Sherpaa Aims to Streamline Healthcare for Startups

8/27/12Follow @arleneweintraub

After Jay Parkinson completed his residency at Johns Hopkins and started practicing medicine in Williamsburg, Brooklyn, in 2007, he set out to make doctor-patient communications as seamless as possible. His patients logged onto his Google calendar to make appointments and note their symptoms, which triggered an alert on Parkinson’s iPhone. He made house calls and took payments via PayPal. “It was about leveraging technology to make healthcare more accessible,” Parkinson says.

Now Parkinson is bringing his brand of healthcare to startups in New York via Sherpaa, the company he co-founded earlier this year to provide employees of startups with immediate access to physicians. Sherpaa has already signed up about a half-dozen clients, including NYC tech companies Tumblr, Skillshare, and Timehop. And last week, Parkinson announced on his blog that Sherpaa had raised $1.85 million from O’Reilly Alpha Tech Ventures, First Round Capital, and Collaborative Fund. Parkinson says the company will use the funds to boost its offerings in New York and to plot an expansion to other cities flush with startups.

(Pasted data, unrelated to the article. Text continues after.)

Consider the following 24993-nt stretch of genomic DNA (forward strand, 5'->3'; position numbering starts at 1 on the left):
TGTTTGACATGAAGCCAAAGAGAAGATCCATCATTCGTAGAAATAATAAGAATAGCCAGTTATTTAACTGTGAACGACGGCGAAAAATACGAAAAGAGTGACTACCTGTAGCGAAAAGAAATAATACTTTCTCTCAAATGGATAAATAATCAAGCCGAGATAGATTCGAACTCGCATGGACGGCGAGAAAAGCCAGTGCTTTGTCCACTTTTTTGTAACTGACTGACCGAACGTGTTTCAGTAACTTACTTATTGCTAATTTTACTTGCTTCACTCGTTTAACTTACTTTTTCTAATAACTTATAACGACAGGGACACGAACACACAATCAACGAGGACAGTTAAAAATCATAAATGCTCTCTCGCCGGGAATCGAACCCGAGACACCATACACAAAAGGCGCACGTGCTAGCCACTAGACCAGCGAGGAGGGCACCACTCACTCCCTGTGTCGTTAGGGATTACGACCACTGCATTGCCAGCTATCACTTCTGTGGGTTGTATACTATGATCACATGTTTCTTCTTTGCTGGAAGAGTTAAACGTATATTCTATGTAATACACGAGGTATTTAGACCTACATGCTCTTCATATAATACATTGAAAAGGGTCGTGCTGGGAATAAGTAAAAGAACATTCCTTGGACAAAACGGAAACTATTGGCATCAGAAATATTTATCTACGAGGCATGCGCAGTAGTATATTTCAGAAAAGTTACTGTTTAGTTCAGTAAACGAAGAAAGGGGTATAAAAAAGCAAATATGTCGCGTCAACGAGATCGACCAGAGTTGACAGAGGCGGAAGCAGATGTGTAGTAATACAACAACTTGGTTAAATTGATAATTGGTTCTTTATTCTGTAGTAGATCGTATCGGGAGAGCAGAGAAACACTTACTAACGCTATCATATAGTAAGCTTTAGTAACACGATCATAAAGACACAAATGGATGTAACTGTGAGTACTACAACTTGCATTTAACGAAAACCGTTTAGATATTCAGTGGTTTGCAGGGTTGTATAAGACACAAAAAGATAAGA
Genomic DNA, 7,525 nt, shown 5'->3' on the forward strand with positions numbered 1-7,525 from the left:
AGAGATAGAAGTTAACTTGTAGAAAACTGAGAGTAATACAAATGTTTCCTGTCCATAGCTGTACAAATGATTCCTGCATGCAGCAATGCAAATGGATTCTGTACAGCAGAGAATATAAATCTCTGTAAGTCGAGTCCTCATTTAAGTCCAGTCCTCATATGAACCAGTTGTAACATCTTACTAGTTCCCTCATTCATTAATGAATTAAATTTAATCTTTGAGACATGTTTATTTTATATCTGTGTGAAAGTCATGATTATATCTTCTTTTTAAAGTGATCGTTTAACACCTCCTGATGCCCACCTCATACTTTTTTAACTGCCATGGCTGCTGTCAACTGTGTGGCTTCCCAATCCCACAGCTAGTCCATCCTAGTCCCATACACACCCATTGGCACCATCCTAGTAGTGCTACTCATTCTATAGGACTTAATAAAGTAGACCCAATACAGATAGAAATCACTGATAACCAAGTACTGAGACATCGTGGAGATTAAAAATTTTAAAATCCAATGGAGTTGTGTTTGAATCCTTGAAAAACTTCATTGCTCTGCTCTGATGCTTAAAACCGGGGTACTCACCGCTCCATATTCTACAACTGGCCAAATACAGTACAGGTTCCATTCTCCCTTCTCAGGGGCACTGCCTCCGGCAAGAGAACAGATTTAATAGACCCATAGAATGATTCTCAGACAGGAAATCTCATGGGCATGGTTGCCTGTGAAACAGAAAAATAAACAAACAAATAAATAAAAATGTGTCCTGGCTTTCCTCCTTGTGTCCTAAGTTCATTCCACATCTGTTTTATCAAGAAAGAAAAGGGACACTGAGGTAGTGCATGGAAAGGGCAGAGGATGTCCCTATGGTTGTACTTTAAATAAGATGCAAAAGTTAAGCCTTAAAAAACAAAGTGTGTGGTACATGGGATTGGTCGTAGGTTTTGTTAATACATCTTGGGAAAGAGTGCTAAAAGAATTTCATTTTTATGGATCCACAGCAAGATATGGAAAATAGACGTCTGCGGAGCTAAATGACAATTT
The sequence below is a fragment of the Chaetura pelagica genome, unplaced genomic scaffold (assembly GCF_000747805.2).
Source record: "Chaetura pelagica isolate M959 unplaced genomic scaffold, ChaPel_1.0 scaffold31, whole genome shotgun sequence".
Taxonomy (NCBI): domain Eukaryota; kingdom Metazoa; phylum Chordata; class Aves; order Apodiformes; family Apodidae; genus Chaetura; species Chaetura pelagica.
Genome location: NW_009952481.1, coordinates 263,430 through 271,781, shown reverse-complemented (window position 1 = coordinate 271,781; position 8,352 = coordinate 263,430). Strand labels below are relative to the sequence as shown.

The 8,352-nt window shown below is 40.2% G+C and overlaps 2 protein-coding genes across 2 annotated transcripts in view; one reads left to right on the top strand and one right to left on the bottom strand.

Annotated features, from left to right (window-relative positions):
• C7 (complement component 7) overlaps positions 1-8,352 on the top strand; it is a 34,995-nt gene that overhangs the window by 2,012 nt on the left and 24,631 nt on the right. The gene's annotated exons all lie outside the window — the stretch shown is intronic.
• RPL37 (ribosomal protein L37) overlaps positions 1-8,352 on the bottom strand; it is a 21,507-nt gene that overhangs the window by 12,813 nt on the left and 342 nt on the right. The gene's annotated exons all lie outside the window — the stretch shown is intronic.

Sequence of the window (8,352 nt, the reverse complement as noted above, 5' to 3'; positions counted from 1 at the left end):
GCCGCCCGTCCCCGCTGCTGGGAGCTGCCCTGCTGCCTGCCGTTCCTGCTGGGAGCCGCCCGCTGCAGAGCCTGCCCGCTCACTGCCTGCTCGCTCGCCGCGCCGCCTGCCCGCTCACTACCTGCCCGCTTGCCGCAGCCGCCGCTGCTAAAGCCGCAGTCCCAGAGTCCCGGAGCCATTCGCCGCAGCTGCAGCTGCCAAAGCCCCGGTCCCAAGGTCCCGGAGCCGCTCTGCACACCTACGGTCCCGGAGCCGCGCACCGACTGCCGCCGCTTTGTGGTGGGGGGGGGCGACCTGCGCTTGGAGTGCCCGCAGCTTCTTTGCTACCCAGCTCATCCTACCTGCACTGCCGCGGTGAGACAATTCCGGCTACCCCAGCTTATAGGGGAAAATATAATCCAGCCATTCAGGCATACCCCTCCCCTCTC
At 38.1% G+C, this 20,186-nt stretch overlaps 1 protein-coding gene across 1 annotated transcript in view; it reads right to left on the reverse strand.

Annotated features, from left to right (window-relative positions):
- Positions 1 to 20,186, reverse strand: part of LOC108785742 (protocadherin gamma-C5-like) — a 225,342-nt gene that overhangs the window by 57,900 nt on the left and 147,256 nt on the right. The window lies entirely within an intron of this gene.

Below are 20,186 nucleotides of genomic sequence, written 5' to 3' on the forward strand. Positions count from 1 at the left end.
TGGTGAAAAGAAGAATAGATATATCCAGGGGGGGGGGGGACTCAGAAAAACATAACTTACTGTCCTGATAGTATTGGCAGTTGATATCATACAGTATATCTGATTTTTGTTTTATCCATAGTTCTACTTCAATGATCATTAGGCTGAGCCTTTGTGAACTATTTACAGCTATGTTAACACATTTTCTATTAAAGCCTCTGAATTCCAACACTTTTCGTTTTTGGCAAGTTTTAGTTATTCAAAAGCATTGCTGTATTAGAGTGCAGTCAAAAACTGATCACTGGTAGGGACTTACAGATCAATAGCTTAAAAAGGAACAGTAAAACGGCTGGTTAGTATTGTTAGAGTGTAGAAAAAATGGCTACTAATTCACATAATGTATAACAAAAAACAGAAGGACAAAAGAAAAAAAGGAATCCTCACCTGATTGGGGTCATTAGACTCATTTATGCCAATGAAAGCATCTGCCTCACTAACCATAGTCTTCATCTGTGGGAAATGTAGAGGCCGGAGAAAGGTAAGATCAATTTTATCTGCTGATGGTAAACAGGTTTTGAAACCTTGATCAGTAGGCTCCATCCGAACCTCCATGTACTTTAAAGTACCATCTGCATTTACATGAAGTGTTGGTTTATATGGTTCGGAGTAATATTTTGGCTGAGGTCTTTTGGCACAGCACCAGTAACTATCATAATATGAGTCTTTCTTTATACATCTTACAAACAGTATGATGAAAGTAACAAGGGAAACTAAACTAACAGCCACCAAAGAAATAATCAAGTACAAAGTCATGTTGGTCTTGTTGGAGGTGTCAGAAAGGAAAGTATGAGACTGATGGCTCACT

Here’s how Sherpaa works: The company either recommends health plans for a new client to purchase, or it works with plans that are already in place at those companies. Sherpaa spends about 15 minutes interviewing each employee to get “a baseline” of his or her health status, Parkinson says. Sherpaa then provides all employees with around-the-clock e-mail and phone access to its on-staff “guides,” who gather information about symptoms and then point patients to the care they need.

For example, an employee who is suffering headaches might send an e-mail to his Sherpaa guide explaining his symptoms. The guide would then ask him to keep a diary of his headaches for the next week. Then the guide would call up a headache specialist who accepts his insurance and set up an appointment for him. Because he’s able to produce the diary right off the bat, he may have saved himself from having to make an extra appointment, because the doc would have most likely asked him to do such a diary before completing her assessment of his condition.

Since many of Sherpaa’s clients participate in high-deductible health plans, Sherpaa’s guides are constantly looking for ways to help patients spend less … Next Page »

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  • http://www.facebook.com/profile.php?id=100000208823118 Istvan Camargo

    That product proposition wouldnt be possible in countries like Brazil. The regulatory agency wouldnt aprove that.